Climate Charts Index > Pseudo-Blog
The main purpose of this pseudo-blog is to use current events to highlight what this website is all about - making climate data more accessible and more understandable. I’m a chartmaker, not a climatologist, so I will try to stick to talking about the data - what it is, where it comes from, and what it means.
I call this a pseudo-blog because it will be updated on a very irregular basis, and it does not have any comment capability, or any other blog-type functionality. It is blog-like though, in that is more informal than the rest of the site.
Please let me know if you have any problems, questions, or suggestions.
March 26, 2008
I have been looking for prevailing winds maps for more than a year. Well, actually, I gave up, but I still had a hole in the World Climate Maps page. Now site visitor Andrew Leventis has pointed me to NOAA Earth System Research Laboratory which produces maps on demand from its climate database.
So here is a Wind Vector map for January:
And one for July:
Note that both the direction, shown by the arrows, and the speed, shown by the background color, changes from January to July.
March 12, 2008
I saw the new movie 10,000 BC last weekend. I can’t recommend it unless you are a sucker for mammoths, sabertooth tigers, Atlantis, pyramids and the like. If you saw the trailer you know what I’m talking about.
But, I’ve had an eye out for good climate images to use in my upcoming Climate Type pages,
and 10,000 BC covers the range pretty well.
We’ve got tundra with a mammoth hunt
jungle with a moa, (I think)
and savanna with a sabertooth tiger.
Sorry about the savanna image, the trailer didn’t spend much time on this part of the movie.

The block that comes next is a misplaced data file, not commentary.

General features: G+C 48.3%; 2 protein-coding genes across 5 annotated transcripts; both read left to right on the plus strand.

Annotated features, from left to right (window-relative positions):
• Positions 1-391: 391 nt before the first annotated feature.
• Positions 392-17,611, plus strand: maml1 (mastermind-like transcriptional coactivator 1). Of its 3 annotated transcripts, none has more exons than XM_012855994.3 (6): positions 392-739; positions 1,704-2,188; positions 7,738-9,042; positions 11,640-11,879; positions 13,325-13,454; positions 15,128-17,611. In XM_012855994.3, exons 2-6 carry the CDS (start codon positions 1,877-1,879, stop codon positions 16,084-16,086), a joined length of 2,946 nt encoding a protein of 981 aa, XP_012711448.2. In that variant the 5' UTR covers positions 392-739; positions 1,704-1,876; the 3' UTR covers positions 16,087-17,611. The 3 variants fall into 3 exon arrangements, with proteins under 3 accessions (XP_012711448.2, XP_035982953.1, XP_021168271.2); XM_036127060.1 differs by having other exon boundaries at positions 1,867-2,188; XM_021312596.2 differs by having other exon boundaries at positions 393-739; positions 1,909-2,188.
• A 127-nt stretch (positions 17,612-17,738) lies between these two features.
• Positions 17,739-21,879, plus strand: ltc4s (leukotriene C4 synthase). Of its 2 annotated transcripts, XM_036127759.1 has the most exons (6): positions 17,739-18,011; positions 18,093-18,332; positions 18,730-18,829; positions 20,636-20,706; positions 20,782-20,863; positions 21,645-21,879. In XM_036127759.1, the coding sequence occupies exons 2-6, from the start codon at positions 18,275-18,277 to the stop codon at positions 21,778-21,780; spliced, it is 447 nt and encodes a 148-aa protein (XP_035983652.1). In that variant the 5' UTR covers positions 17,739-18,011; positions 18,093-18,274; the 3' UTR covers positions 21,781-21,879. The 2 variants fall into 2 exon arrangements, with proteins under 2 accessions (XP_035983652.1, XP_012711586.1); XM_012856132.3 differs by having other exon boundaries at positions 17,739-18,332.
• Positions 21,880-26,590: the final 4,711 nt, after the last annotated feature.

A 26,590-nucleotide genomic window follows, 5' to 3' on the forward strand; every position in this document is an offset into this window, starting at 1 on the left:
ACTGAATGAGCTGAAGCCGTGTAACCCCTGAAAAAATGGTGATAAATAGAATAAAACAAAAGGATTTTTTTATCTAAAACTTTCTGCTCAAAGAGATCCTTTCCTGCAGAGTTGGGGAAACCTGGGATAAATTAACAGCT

Our heroes travel across these regions in about about a day and a half, but we aren’t going to quibble. It’s all good fun, and I would actually say that, compared to a lot of Hollywood offerings, it’s relatively realistic.
All the images in this post are captured from trailers on the official 10000 BC website.
March 1, 2008
The study of climate - average weather - is by definition an attempt to ignore the details and focus on the underlying patterns. We can take this effort one step farther and look at climate types, to help us understand the similarities and differences between different places and different time periods.
This turns out to be tricky. It’s easy to set up some ranges of precipitation and temperature, and shoehorn every location into those ranges, thus classifying them. But this results in grouping together some places that otherwise seem quite different to us. Finding a set of grouping criteria that matches our sense of similarity in a reasonable number of groups is to some extent still an unsolved problem.
The Köppen system is widely used. It uses 5 major groups and many subgroups.
Here’s a world map
(from Wikipedia, Wikimedia Commons.)
There is a lot to see here. The groupings show us a lot, but also hide things. Notice, for example, how south Texas and Delaware are in the same group. This seems odd, but the differences between groups are even bigger that the differences between Texas and Delaware. We could subdivide the group, but where do you stop? This is what happens when we group things.
On the plus side, notice how the Texas-Delaware group also appears in parts of South America, China, Australia, etc. This grouping helps us quickly find somewhat similar areas around the world.
Likewise, notice that Australia, though mostly desert, has a wide range of climate types, as does the USA.